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Author Topic: Japan 2008
Furtho
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J-League representatives Kashima Antlers and Gamba Osaka played their first Group Stage matches in this year's Asian Champions League tournament on Wednesday night, coincidentally both against opposition from Thailand. Marquinhos notched up a second half hat-trick for reigning J-League champions the Antlers as they crushed Krung Thai Bank 9-1 in Bangkok. Chinese side Beijing Guoan and Nam Dinh from Vietnam make up the other two members of Group F.

In Group G, however, Gamba played host to Chonburi FC and needed a last minute goal from new signing Lucas to avoid what would have been a stunningly humiliating 1-0 defeat. Following on from Gamba's success in the pre-season Pan-Pacific Championship, this news will no doubt have pepped up A-Leaguers Melbourne Victory and South Korea's Chunnam Dragons, who are in the same group.

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Kashima players and fans warm up for their ACL match in Thailand

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Furtho
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The J-League have just announced details of their "tore-ka" ("trading card") collection for 2008, the local equivalent of Panini stickers. Japan being Japan, they tend to present this sort of thing in all kinds of different ways, with the so-called "J1 Impressive Player's Big Patch Jersey Card" on the one hand, and a whole batch of individually signed cards having been produced on the other. Naturally, the tore-ka project has a strapline, which is:

"J-League is at the dawn of a new golden age. Two new clubs has joined. We are anticipating heated battle. 'NEW' J-League is too good to miss."

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Woohoo! Product launch a-go-go!


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Kengo Nakamura of Kawasaki Frontale has a special signed card, don't you know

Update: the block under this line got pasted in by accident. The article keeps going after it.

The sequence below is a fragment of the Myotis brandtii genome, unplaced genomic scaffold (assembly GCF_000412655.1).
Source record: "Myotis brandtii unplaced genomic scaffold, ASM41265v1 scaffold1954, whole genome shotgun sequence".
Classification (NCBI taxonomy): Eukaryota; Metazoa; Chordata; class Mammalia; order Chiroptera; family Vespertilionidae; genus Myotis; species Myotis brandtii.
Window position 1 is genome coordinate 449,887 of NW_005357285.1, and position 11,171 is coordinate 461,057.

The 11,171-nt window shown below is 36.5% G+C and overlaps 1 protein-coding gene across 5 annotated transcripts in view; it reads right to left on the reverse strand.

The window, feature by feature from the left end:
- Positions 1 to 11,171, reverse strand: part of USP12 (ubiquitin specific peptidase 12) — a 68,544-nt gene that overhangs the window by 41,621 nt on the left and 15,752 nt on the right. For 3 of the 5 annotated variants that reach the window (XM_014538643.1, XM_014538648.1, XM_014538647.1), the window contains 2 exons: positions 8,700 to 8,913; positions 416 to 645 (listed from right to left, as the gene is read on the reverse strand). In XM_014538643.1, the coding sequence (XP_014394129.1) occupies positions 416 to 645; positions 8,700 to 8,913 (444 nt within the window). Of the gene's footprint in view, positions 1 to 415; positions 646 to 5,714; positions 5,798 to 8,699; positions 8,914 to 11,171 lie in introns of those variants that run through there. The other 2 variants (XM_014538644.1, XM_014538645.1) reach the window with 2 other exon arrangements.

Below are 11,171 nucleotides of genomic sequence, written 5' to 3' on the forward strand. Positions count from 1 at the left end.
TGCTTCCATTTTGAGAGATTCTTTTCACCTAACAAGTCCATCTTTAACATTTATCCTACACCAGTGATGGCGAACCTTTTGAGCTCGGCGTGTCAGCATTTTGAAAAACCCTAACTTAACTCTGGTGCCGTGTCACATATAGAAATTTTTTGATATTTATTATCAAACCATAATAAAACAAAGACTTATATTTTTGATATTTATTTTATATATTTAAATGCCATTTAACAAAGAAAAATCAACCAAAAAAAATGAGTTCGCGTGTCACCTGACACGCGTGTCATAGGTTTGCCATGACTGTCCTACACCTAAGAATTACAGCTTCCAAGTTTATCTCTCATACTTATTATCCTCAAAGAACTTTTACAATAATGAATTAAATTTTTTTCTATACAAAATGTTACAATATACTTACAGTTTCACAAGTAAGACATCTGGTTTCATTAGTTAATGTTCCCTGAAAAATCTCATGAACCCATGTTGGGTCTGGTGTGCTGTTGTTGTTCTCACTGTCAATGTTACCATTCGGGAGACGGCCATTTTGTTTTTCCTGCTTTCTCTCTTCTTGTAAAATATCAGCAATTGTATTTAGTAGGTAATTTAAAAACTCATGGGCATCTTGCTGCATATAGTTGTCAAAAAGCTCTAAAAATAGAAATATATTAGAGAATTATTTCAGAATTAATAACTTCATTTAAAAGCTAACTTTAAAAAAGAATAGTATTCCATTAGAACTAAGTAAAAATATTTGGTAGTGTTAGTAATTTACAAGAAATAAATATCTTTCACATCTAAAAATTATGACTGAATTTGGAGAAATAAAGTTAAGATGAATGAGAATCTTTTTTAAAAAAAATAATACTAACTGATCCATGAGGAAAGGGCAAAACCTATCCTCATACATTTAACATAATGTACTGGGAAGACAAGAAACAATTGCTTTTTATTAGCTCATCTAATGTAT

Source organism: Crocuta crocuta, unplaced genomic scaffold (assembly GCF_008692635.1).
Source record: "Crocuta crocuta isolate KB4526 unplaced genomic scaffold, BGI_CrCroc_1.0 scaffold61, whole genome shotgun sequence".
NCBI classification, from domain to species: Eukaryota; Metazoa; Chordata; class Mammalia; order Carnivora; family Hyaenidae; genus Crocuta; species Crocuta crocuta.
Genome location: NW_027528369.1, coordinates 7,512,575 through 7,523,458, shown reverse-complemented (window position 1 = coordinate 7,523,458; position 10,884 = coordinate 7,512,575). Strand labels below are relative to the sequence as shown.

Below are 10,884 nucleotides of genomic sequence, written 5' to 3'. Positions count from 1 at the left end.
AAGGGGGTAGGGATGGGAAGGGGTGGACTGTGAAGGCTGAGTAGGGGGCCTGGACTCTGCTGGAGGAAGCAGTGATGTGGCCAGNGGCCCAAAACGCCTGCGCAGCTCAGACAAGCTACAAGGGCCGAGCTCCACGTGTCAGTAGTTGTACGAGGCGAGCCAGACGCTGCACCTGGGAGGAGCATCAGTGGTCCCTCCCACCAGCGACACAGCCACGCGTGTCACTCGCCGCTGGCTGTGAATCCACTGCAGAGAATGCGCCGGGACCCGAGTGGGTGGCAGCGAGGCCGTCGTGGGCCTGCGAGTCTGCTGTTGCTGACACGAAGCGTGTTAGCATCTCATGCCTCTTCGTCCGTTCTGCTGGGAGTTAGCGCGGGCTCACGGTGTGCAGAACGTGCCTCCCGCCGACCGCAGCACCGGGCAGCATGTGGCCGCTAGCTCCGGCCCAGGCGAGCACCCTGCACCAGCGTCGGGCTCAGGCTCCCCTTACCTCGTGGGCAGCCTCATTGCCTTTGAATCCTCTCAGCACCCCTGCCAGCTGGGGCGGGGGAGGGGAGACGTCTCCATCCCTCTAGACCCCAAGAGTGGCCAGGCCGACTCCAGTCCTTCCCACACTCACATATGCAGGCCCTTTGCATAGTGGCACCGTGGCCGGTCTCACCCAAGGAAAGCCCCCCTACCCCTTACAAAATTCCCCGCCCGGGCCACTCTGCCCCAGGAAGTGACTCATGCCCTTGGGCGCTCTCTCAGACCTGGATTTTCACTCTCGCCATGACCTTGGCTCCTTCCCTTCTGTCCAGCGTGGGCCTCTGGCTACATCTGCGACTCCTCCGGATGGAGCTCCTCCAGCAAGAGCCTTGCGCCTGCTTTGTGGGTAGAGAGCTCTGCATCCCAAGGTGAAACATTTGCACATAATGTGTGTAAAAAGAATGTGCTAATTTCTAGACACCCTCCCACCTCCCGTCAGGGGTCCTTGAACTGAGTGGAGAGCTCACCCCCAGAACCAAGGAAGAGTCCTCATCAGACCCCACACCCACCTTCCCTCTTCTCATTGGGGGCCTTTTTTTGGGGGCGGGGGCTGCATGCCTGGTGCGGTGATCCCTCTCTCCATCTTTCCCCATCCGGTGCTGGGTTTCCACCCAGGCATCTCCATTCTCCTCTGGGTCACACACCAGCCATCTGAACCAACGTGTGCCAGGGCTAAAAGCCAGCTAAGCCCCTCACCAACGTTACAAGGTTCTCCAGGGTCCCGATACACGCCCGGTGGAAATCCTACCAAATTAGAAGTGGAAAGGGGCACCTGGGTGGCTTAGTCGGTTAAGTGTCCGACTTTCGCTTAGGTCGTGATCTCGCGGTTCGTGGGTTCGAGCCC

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2007 Player of the Year Robson Ponte of Urawa Reds. Impressive

[ 16.03.2008, 15:45: Message edited by: Furtho ]

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ursus arctos
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The idea of incorporating micro portions of memorabilia into trading cards originated in North America during the baseball card bubble of the 90s, and featured such idiocies as one of Babe Ruth's bats being shaved into thousands of microslices and similar atrocities being visited on jerseys, hats, gloves, etc.

Given that the entire bubble burst rather violently, leaving thousands of guys who had "invested" their life savings in cards high and dry (and leading to the bankruptcy of hundreds of shops that had grown to service the trade); the export of the idea to Japan may not be a good sign.

A Babe Ruth bat card (see sliver in top right corner):

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Furtho
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Asian champions Urawa Reds sacked coach Holger Osieck after they lost to Nagoya Grampus on Saturday. After two J1 matches, pre-season favourites the Reds, Gamba Osaka and Kawasaki Frontale are all struggling, Osieck's side having failed to deliver a goal or a point amidst rumours of dressing room unrest. He's already been replaced by former assistant Gert Engels... unfancied Oita Trinita join Kashima Antlers and Yokohama F Marinos at the top of the table with maximum points... Meanwhile Sanfrecce Hiroshima have started well as they aim for a quick return to J1, having defeated Ehime FC to go top of J2... but fellow relegated side Ventforet Kofu slumped to a second home draw against lowly opponents, this time in the shape of Tokushima Vortis...